The vertical movement of scampi larvae in the Irish Sea is an important factor in determining the success of the species, according to scientists at the National Oceanography Centre (NOC) and the University of Liverpool.
The study, published in the journal Marine Ecology Progress Series, investigated processes that control the dispersal of scampi larvae, fundamental for the effective management of UK fisheries.
In the Irish Sea, between Ireland and the Isle of Man, a swirling marine ‘weather system’ – known as a gyre – develops in spring and remains trapped through late summer. This coincides with an important scampi spawning site. It was previously thought that the recirculating current helped confine the scampi larvae to this spawning region, aiding the continuation of the community.
But these theories, based on observations at fixed depths, assumed the larvae to be passive drifters, ignoring the tendency to move up and down in the water column.
“This study combines a high-end 3D ocean forecasting model with realistic larval behaviour to investigate the dispersal of the scampi larvae,” said Dr Jeff Polton, a researcher at the NOC and co-author on this study.
“It was found that the recirculating currents actually have no discernible impact on the retention of larvae over the natal patch, and so will not be at the mercy of any future changes to the character of the recirculating currents, as might have been expected.”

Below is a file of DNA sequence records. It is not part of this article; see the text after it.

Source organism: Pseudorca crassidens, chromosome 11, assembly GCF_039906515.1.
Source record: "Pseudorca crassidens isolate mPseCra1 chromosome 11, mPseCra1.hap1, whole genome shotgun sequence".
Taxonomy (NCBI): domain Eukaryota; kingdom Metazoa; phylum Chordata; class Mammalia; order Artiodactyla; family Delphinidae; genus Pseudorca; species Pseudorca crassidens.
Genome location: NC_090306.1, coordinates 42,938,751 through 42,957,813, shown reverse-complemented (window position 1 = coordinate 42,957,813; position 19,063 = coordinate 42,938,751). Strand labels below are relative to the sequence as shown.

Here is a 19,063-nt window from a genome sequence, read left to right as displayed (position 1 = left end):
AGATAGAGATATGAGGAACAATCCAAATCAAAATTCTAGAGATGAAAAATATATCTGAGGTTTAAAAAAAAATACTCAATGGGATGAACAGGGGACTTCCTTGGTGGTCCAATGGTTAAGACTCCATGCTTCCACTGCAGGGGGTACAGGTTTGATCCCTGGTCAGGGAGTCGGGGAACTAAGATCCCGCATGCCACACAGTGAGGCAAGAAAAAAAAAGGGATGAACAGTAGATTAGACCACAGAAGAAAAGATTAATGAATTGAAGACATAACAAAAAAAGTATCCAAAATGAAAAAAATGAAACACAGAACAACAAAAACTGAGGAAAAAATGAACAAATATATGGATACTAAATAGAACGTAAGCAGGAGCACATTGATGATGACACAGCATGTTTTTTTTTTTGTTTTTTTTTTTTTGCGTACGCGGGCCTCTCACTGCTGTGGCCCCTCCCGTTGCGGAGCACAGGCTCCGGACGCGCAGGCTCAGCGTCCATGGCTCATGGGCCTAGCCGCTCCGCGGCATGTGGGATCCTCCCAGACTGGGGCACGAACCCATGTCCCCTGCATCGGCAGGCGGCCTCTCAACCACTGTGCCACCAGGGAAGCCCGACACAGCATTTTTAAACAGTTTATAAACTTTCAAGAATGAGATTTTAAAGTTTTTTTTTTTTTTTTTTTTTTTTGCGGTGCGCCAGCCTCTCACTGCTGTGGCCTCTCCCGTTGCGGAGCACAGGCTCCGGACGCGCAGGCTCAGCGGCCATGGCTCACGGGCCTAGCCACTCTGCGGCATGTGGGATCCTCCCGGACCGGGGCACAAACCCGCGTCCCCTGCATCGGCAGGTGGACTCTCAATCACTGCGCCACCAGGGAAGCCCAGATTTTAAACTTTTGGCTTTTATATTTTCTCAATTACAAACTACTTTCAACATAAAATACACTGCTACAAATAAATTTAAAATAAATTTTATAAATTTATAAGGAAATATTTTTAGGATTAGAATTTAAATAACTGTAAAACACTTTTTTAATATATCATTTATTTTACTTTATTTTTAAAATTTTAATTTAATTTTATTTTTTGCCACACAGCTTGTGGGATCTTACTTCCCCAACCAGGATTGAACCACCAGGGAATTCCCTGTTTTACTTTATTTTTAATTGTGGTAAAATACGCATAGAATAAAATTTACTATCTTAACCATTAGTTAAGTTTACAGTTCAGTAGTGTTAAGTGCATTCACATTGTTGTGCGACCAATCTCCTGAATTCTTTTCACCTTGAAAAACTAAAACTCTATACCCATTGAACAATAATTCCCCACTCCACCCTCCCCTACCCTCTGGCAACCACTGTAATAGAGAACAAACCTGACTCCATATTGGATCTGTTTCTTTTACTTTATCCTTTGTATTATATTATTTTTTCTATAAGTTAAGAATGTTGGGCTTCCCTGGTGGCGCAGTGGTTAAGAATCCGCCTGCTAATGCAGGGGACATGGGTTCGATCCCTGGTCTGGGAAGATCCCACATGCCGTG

Lead author of the paper, PhD student Jack Phelps, said, “We found some evidence to support the idea that the gyre promotes local retention provided that the larvae remain fixed at the depth of peak gyral flow, however, this assumption is unrealistic, when we introduced larval behaviour we found that the gyre did not aid retention. This could have important consequences for effective marine management.”
The study also reinforces the expectation that the scampi community in the Irish Sea is not strongly connected to other scampi colonies, so their management needs to be effective. The authors urge caution over relying on limited marine observations when gathering evidence for designating Marine Protected Areas – to help protect the biodiversity of our seas, while enabling sustainable resource use.
“Studying these creatures in their natural environment is challenging and costly,” said Dr Polton. “Complex numerical tools help us develop hypotheses which can then be challenged with well targeted observational data.”
Phelps’ PhD studentship, tied to both the NOC and the University of Liverpool, was funded by the Natural Environment Research Council (NERC). “The collaboration between these institutions was vital to this research as it enabled us to pool resources and share ideas,” he said.
Co-authors Prof Alejandro Souza and Dr Leonie Robinson are based at the NOC and the University of Liverpool, respectively.